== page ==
It sounds nice & raw, similar to Rogue or Prodigy VCOs. Oscillator 1 has saw, tri & square waves ... oscillator 2 has saw and variable pulse waves and can be synced and cross-modulated with osc 1 creating some really dynamic sounds. It's fairly stable and the tracking is not bad... what you'd expect from a 3046 based VCO I guess.

Prod Mods

A nice Moog Prodigy in for a service & minor surgery - it's one of the later models with interface jacks on the back panel... these make it quite a flexible machine. The user wanted the S-trig converted to a standard positive going gate signal, so a 1/4" jack socket replaced the Cinch Jones connector and a small circuit added inside... no cosmetic alterations and completely reversible if needed.
A 'silent' VCO was brought back to life with a CA3046 transplant, and after a general clean and calibration the Prod sounds great. 

Friday, 27 May 2011

The Sequentix Cirklon Sequencer

Colin Frasers' incredible Cirklon sequencer - a machine that integrates beautifully with all gear, old and new... midi, usb and analogue cv/gate connectivity. The range of functionality with this thing is truly amazing...

Colins' efforts in designing this machine and his attention to detail really deserves huge credit... just take a look at this...

full details at

Sunday, 22 May 2011

TR-808 start/stop switch - pt.1

So, another TR-808 with a worn out start/stop switch. These original alps switches are almost impossible to find - Technology Transplant may have a few... then again they may not. Options... repair original or find a workable replacement :-) Repairing the original switch is tricky but possible and has been documented elsewhere on the web...
Ok, if you can't find a new one...
Roland used a lot of generic parts in all their late 70s early 80s gear and many switches, pots, sliders etc are common to many machines... but these 808 switches are a bastard for an exact replacement. Nearest are switches used in the MC-4 microcomposer, the 'cross' where the cap fits needs slight alteration but it's mechanically compatible otherwise - but using an MC-4 as a parts donor is a capital offence...

Donor CSQ?
ah, the CSQ-100/600 sequencers, made at the same time as the 808, right? same plastic ends, right? same Start/Stop switches, right? Wrong... but can they be made to work?
It just so happens I have a damaged CSQ-100 pcb here... lots of useful switches on it... be continued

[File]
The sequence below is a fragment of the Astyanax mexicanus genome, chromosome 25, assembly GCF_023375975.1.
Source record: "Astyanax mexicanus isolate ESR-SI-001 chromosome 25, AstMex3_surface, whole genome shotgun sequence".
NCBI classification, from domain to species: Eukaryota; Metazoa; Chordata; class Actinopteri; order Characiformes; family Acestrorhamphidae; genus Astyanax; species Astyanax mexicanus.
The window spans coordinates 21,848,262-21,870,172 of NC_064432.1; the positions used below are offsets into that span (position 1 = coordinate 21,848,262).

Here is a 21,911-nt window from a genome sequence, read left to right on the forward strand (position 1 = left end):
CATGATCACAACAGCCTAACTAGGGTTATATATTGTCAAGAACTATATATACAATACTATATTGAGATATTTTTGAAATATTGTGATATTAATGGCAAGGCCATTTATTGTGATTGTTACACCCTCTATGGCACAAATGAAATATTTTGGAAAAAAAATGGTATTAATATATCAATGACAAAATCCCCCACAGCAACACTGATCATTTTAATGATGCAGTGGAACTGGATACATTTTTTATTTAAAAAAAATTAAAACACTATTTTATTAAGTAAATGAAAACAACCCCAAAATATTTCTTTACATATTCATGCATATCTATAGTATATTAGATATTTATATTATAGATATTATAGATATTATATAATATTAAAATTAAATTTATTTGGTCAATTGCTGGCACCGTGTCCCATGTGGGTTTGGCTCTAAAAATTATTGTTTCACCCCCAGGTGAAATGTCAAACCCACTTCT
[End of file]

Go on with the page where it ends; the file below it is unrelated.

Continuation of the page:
Monday, 16 May 2011

two and a half Transcendent 2000's

This week I'm working on some Transcendent 2000s. It's an interesting synthesizer designed here in the U.K by Tim Orr in the 1970's and published as a self-build project in the magazine Electronics Today International in July/August of 1978. They were quite popular in the U.K and a kit of parts was available through Powertran electronics until around 1984. In fact, the Transcendent 2000 was a 'first synth' for a lot of British musicians (myself included)... reason? ... it was pretty cheap... if you couldn't afford a Micromoog or an ARP Axxe or even a MiniKorg 700 the Transcendent was really the only option. It was also fairly simple to build - if you knew the hot end of a soldering iron from the cold and could follow some basic instructions... famously, Bernard Sumner filled his sleepness nights by building one back in his Joy Division days.
I like the Transcendent 2000, it's full of cheap 1970's technology so, yes, it's a bit noisy and weird but it sounds dark and raw, the filter is unpredictable and really needs taming when it self-oscillates (more on this at a later stage...). The waveshaping in the VCO is unusual for a basic monosynth - but then again a lot of things about the Transcendent are unusual.

I have two complete machines here for service plus another main PCB - all with various problems. Both keyboard assemblies need re-alignment of the contact wires, all three have iffy pots and switches and various other age-related conditions...

Original magazine article and build notes

Transcendent 2000 main PCB